No injuries to the passengers have been reported, and they are in excellent condition.
Reality is merely an illusion, albeit a very persistent one - Albert Einstein

Feeltheburn

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Re: Northwest Passage thread
« Reply #416 on: August 31, 2018, 04:36:29 PM »
<snip; please, no concern trolling; N.>
« Last Edit: August 31, 2018, 08:21:05 PM by Neven »
Feel The Burn!

Kognsfjorden

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Images from the French sailing over the pole.
« Reply #417 on: September 01, 2018, 08:36:59 AM »
Not strictly the Northwest Passage but the French Catamaran / Ice Yacht who planned to sail / drag their boat / sledge over the pole are now on da 73 heading back to Sachs Harbour on Banks Island after taking too long to get over the pole before winter. Some great photos of condtions on the ice.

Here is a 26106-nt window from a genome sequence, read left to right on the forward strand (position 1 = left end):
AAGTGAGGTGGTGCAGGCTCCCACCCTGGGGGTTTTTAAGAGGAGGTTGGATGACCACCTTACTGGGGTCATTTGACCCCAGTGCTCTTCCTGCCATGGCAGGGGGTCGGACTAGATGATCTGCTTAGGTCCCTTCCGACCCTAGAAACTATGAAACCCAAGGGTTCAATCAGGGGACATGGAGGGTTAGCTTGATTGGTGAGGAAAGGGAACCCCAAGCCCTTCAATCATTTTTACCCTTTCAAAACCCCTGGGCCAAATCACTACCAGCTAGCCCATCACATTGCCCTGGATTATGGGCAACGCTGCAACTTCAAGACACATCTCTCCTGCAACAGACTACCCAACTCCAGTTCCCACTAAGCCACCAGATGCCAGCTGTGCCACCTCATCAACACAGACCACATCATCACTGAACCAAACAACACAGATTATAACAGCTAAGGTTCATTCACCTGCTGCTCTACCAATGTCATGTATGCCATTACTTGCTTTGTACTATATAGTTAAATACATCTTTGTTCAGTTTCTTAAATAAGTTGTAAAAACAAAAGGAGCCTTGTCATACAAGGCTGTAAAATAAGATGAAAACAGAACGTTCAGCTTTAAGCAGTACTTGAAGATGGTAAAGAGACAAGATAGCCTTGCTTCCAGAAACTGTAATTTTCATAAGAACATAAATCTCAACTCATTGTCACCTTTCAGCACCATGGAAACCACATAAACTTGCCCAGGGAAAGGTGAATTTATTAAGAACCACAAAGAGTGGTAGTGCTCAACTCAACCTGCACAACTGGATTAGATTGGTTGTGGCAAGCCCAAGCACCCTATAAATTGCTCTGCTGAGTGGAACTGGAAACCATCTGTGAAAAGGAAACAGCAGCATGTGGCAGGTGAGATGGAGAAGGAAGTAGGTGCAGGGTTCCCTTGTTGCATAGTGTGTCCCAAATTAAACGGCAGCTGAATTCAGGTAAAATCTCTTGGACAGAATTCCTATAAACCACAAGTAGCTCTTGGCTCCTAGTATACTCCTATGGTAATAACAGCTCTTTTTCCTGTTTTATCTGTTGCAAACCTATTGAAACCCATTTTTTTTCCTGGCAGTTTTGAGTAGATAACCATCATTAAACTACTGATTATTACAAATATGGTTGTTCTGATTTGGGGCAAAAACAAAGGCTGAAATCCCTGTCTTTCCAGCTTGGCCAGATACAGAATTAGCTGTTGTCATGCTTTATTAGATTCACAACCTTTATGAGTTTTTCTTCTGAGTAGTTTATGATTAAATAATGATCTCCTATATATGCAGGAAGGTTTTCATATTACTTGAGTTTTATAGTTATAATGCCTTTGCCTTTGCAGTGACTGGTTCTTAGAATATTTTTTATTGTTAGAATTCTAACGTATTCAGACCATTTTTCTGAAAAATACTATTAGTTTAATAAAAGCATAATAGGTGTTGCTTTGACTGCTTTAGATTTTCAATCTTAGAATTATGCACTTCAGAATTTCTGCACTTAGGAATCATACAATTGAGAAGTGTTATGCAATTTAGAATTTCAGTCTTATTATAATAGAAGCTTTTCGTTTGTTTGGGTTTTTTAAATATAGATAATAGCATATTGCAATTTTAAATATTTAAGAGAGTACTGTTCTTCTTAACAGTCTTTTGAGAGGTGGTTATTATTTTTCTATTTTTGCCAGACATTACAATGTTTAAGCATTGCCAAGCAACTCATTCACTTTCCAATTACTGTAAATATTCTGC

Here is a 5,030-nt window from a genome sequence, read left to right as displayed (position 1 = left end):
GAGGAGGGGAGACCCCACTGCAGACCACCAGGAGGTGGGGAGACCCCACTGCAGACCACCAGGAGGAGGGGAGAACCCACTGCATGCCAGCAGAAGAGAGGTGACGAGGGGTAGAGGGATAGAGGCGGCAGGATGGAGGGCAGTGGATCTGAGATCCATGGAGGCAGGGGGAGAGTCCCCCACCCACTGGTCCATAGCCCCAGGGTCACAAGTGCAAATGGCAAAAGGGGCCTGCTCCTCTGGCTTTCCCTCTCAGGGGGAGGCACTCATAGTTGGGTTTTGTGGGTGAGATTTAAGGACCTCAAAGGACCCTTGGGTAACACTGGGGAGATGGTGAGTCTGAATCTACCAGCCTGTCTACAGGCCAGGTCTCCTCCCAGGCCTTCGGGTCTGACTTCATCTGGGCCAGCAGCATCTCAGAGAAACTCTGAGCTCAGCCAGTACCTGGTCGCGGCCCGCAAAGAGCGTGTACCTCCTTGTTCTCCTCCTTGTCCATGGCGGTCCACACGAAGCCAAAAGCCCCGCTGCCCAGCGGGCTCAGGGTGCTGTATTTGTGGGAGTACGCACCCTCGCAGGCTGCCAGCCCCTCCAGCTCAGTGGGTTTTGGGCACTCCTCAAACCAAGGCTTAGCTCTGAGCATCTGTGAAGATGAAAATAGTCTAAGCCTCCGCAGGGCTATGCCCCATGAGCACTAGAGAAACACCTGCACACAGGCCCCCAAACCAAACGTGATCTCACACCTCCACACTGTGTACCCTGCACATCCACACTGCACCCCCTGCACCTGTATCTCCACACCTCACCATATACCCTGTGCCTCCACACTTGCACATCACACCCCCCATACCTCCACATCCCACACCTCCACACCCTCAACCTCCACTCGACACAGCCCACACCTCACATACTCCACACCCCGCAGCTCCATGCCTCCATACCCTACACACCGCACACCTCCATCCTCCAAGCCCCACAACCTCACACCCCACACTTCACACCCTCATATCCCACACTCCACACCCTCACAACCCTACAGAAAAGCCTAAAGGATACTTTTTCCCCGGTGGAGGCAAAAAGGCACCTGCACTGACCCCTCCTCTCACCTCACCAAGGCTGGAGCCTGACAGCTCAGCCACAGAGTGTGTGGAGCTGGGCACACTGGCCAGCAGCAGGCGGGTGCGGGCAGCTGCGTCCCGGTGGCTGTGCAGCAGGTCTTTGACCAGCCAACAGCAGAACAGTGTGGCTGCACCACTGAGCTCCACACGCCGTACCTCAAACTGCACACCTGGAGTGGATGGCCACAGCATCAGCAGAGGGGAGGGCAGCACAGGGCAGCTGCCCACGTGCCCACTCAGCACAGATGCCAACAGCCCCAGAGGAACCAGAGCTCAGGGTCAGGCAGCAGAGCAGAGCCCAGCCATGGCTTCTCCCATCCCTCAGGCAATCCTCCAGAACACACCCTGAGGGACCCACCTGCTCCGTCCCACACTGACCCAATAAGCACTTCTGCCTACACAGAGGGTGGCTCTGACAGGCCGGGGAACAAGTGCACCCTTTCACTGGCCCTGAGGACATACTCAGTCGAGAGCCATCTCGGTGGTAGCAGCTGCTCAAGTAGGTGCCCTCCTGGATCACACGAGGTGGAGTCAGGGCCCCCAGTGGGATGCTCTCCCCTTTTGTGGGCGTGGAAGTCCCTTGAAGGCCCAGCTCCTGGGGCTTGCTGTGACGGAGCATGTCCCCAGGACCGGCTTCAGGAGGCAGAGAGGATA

A very tough and well prepared group, but condtions were against them this year.

http://www.sebroubinet.eu/la-voie-du-pole_nouvelles.html


Jim Hunt

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Re: Images from the French sailing over the pole.
« Reply #418 on: September 01, 2018, 01:10:30 PM »
The French Catamaran / Ice Yacht who planned to sail / drag their boat / sledge over the pole

N.B. See also: https://forum.arctic-sea-ice.net/index.php/topic,435.0.html
Reality is merely an illusion, albeit a very persistent one - Albert Einstein

gerontocrat

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Re: Northwest Passage thread
« Reply #419 on: September 01, 2018, 03:12:20 PM »
The yacht Anahita has sunk in the Bellot Strait:
While looking for something else I came upon this  (I wonder if there are some plonkers floating around up there):